Merkle is introducing Publisher Addressable Marketplaces, which matches its advertisers’ CRM data with publishers’ subscriber data in order to target real people through partners like Pandora, Trusted Media Brands, Viant and LiveIntent. Publisher Addressable Marketplaces’ data onboarding and targeting capabilities are similar to Facebook’s hugely successful CRM matching program Custom Audiences, and its introduction comes as more brands want to move from cookie targeting to people-based targeting.
Merkle Chief Strategy Officer John Lee expects that the Publisher Addressable Marketplaces will, over the next six to 12 months, expand its publisher partners from four to between 20 and 30.
The company also anticipates Publisher Addressable Marketplaces will command a large share of programmatic spend on media plans.
“Our forecast would say 20% to 30% of Merkle’s programmatic spending in the next 12 to 18 months will run through Publisher Addressable Marketplaces,” Lee said. About 15 of its advertisers are testing Publisher Addressable Marketplaces, which is open to non-Merkle advertisers too.
Targeting based on real people is something the ad tech, agency and publishing worlds have been building toward for some time. Indeed, Facebook’s solution has been on the market since 2013, and Google started to do customer matching in AdWords last year.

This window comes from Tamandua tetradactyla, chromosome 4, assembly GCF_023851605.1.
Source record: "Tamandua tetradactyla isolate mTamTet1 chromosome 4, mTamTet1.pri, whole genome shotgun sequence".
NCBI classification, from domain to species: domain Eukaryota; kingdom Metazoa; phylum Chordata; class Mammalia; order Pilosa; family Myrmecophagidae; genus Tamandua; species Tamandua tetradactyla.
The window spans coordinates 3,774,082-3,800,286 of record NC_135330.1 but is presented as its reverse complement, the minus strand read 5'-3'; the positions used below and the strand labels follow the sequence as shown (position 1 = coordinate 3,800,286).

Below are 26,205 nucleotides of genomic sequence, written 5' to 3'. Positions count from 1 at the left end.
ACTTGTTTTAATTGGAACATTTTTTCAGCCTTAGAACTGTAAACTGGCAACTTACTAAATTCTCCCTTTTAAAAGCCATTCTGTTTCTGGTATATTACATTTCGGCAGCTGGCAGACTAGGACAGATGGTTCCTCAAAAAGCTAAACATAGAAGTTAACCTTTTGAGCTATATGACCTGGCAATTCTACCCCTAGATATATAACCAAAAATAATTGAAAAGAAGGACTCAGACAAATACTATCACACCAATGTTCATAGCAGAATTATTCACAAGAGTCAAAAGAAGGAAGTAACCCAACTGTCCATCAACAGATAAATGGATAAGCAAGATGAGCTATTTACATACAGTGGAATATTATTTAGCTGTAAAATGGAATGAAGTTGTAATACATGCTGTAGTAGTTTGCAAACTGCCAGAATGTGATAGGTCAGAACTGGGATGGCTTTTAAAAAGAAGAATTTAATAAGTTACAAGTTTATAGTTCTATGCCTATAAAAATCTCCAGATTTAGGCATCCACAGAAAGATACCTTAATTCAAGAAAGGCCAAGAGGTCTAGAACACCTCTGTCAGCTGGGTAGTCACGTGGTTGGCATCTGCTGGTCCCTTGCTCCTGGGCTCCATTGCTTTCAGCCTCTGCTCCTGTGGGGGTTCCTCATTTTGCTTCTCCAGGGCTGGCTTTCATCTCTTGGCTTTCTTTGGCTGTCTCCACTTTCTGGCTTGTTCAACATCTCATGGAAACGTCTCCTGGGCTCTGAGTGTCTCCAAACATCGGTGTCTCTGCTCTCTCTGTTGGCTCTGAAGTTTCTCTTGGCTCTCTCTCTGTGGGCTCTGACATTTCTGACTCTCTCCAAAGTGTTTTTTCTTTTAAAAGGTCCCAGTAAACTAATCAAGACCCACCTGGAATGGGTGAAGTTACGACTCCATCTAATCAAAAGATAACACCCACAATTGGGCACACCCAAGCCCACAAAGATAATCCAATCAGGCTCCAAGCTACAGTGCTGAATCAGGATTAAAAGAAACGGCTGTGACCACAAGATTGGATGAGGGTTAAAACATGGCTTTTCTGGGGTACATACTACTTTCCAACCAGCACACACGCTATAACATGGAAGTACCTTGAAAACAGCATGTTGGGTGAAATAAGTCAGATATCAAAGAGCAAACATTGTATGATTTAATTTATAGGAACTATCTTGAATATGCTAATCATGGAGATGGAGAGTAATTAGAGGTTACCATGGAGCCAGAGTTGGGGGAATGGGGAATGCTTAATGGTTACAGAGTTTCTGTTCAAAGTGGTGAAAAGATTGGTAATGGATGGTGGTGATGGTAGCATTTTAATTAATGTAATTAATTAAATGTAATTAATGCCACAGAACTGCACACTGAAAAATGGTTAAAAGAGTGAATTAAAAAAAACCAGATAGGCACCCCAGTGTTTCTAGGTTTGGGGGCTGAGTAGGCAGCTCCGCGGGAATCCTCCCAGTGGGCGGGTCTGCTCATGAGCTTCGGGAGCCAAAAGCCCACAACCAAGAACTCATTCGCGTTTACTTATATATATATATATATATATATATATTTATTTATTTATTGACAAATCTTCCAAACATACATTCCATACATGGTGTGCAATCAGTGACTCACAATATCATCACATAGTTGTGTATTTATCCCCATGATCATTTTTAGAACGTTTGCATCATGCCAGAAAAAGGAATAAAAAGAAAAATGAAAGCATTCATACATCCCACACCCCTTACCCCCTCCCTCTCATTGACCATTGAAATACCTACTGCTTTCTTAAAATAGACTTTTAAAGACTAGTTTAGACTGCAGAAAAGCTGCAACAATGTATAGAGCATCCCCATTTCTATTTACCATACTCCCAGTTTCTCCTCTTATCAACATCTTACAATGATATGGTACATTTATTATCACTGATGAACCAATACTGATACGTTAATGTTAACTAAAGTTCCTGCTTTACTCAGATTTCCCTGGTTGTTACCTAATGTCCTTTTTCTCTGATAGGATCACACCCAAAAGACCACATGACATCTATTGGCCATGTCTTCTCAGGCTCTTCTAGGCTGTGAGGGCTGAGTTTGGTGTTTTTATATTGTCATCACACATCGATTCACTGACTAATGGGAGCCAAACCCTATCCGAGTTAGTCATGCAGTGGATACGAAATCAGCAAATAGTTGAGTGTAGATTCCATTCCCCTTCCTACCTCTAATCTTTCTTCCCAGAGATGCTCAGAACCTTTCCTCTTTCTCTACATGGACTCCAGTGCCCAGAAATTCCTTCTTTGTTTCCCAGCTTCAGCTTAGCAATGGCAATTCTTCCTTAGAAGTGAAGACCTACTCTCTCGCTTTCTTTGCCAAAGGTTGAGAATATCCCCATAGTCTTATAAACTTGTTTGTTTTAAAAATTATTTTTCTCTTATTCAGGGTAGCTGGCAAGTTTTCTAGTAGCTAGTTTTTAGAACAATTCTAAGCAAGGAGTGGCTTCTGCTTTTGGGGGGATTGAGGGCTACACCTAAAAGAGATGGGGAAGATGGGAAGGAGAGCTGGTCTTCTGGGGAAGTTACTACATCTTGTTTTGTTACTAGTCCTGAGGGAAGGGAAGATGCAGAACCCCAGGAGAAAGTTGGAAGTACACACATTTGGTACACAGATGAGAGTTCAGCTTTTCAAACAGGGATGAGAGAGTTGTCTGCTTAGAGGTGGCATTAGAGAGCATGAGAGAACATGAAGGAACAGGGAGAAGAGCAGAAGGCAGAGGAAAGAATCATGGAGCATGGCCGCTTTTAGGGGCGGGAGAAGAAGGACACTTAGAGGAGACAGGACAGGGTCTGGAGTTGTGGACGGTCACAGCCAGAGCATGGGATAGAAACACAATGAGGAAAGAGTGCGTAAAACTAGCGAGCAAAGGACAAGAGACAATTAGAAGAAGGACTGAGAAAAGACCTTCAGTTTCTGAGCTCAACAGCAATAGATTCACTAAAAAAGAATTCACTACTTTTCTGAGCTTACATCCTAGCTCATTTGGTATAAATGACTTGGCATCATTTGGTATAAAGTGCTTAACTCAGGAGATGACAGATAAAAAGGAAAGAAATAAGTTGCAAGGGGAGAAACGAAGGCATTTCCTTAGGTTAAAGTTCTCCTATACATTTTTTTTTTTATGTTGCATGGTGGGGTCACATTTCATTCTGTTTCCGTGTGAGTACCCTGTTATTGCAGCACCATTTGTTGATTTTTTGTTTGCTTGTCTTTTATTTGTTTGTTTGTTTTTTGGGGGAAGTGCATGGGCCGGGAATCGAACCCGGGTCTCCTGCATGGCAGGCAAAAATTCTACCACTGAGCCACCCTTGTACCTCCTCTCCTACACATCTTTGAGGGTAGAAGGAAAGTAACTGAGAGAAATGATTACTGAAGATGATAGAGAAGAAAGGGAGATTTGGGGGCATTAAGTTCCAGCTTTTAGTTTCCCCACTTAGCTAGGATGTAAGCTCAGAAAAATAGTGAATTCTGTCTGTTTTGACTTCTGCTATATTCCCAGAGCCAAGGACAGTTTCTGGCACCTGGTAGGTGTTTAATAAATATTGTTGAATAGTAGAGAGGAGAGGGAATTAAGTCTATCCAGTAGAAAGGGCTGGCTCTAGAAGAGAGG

While custom one-off CRM-matching projects with publishers are possible, they require a great deal of manual work for both advertisers and publishers.
With Publisher Addressable Marketplaces, Merkle is building the pipes to transact such deals more automatically. In some cases, publishers will use the Sonobi platform in order to connect.
In the case of Pandora, the connection builds on work done for CRM-matching programs between the two companies last year, said Dave Smith, VP of monetization and yield for Pandora.
Merkle’s work to connect its clients’ CRM data to publishers’ data signals a shift in how buyers and sellers will work together.
With the rise of people-based advertising, advertisers are evaluating publishers based on how well they collect and use readers’ deterministic data (PCH is already executing on this). Publishers with strong data capabilities “will naturally rise to the top of the plan through performance,” Lee said.
Pandora’s Smith expects 10% to 20% of the company’s overall ad revenue to come from channels where CRM matching is possible. He noted marketers who first used CRM-based targeting saw at least twice the ROI, even with higher pricing.
One common issue with targeting campaigns using CRM data is lack of scale. Good match rates can range from 30% to over 60%, according to Merkle. Pandora’s Smith reported similar numbers, and said good mobile device IDs from partners can push match rates to the 60%-plus range.
Consequently, lookalike functionalities are on Publisher Addressable Marketplaces’ road map, Lee said. But some of Merkle’s publisher partners, such as Pandora, can perform lookalike modeling on their end based on unique attributes like listening behavior.
Merkle’s hope is that the connections formed through Publisher Addressable Marketplaces will help publishers with strong customer data sets compete with the likes of Facebook and Google.
“The stat now is that between 80 and 85 cents of every dollar are going to Facebook and Google,” Lee said. “We are huge proponents of what Facebook and now increasingly Google are doing in bringing true people-based inventory to market. But more direct deals with premium pubs that are people-based could bring democratization and balance to the ecosystem.”